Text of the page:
Learn more about the Integrated Memory Care ClinicTo make an appointment, call 888-514-5345

Emory Healthcare Veterans Program is Helping Heal the Invisible Wounds of War

military familyEmory Healthcare launched the Emory Healthcare Veterans Program Sept. 1, a new program for veterans offering clinical care, research and education, focusing on comprehensive treatment for post-9/11 veterans suffering from Posttraumatic Stress Disorder (PTSD), Traumatic Brain Injury (TBI), anxiety, depression and conditions stemming from Military Sexual Trauma (MST). Comprised of several initiatives committed to the health and wellbeing of veterans, including Wounded Warrior Project’s newly established Warrior Care Network, Emory is one of four academic medical centers that make up the national network offering quality mental health care for post-9/11 veterans, at no cost to qualified individuals.

“Our program focuses on helping heal the invisible wounds of war, particularly posttraumatic stress disorder and traumatic brain injury,” says Barbara Rothbaum, PhD, director of Emory Healthcare Veterans Program and professor of psychiatry and behavioral sciences at Emory University School of Medicine.

According to research conducted by RAND Corporation, about 18.5% of Operation Iraqi Freedom and Operation Enduring Freedom veterans suffer from PTSD or depression, and 19.5% report having experienced a traumatic brain injury during deployment.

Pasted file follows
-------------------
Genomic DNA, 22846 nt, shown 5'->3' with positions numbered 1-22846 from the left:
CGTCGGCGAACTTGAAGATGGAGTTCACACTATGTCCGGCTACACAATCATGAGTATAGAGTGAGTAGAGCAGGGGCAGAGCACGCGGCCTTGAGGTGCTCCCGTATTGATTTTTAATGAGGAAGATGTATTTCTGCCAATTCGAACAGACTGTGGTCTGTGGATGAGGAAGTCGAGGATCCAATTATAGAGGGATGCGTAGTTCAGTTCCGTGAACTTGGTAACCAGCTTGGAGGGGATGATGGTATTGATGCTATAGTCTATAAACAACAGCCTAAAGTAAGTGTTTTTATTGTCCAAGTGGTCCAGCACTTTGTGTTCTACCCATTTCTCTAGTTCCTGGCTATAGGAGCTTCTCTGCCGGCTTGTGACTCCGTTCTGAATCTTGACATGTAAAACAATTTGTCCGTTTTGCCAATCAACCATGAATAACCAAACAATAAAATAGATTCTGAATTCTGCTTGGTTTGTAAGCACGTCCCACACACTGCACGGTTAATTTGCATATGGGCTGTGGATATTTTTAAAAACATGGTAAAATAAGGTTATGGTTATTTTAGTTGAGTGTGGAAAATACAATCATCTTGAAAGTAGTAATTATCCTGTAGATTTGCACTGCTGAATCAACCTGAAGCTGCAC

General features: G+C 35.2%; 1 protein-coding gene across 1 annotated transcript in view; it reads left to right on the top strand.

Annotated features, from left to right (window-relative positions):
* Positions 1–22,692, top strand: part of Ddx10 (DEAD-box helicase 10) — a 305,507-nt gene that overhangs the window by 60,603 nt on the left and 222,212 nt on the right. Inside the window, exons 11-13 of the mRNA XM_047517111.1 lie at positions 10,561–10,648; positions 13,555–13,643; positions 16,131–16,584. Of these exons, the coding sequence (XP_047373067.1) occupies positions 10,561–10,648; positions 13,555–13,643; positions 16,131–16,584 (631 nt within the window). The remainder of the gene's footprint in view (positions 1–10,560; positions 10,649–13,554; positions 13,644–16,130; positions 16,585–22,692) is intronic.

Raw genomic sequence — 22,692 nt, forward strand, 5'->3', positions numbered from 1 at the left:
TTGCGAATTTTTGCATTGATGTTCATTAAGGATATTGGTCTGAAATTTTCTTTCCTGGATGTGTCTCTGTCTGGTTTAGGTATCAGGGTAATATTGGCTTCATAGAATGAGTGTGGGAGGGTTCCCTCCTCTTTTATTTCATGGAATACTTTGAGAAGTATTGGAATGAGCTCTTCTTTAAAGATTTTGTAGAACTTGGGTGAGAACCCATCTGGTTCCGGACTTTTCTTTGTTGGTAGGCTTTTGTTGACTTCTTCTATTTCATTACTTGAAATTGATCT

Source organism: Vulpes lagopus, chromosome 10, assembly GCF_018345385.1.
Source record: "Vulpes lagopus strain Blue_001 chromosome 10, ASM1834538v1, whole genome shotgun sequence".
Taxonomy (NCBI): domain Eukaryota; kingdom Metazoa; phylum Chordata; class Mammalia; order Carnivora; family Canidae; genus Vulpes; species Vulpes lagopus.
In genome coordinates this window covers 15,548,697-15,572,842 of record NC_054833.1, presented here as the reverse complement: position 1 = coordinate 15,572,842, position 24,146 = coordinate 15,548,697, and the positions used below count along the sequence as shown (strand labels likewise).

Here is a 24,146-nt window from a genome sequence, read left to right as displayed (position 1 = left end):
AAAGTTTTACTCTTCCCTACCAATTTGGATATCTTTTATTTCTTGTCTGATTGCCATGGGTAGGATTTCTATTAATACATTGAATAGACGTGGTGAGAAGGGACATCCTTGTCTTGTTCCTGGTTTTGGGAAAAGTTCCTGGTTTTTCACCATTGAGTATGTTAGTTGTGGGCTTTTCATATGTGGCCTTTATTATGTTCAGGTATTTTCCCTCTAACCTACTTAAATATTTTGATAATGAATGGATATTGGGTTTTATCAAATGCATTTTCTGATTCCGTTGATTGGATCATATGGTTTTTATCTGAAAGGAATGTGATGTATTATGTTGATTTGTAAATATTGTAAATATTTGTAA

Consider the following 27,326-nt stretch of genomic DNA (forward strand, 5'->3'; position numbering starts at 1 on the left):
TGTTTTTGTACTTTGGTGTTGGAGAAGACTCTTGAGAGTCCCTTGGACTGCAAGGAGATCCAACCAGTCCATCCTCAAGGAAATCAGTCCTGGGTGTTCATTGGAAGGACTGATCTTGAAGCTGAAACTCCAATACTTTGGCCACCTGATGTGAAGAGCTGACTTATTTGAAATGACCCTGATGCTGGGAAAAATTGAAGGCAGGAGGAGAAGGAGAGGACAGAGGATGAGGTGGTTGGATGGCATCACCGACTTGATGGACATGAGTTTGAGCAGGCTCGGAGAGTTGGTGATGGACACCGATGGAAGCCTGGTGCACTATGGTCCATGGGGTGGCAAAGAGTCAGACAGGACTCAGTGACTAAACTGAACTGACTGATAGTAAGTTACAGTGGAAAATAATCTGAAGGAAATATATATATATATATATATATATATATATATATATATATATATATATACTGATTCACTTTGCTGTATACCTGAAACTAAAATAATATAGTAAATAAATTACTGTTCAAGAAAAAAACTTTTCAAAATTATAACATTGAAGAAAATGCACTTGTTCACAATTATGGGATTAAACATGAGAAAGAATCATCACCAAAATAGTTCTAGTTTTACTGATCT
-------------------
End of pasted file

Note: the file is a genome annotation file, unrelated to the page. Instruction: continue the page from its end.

Emory Healthcare Veterans Program is collaborative by design and incorporates top specialists in psychiatry, psychology, neurology, rehabilitative medicine and wellness into a treatment team that assesses each veteran’s needs in order to develop a comprehensive, individualized treatment plan.

“It is important to be able to meet a veteran where he is, and provide individualized treatment plans using a collaborative approach,” says Rothbaum. “We’re so committed to this that we have hired veterans to fill critical positions within the program to ensure we are appropriately meeting the needs of the service members we treat.”

Treating victims of military sexual trauma is another aspect of the Emory Healthcare Veterans Program. According to the Department of Veterans Affairs, an estimated 20,000 service members, both male and female, endured military sexual trauma in 2014 alone, ranging from sexually hostile work environments to rape. Treatment often involves prolonged exposure therapy that incorporates virtual reality technology as well as other types of therapy and medications.

Collaborating with the Center for Deployment Psychology and several other organizations, Emory’s Veterans Program strives to enhance providers’ ability to deliver quality care to veterans. The program provides free, specialized training to community behavioral health providers in understanding military culture and how it plays a part in the treatment of service members.

For more information about the Emory Healthcare Veterans Program, visit www.emoryhealthcare.org/veterans. To reach the Care Coordinator, call 888-514-5345.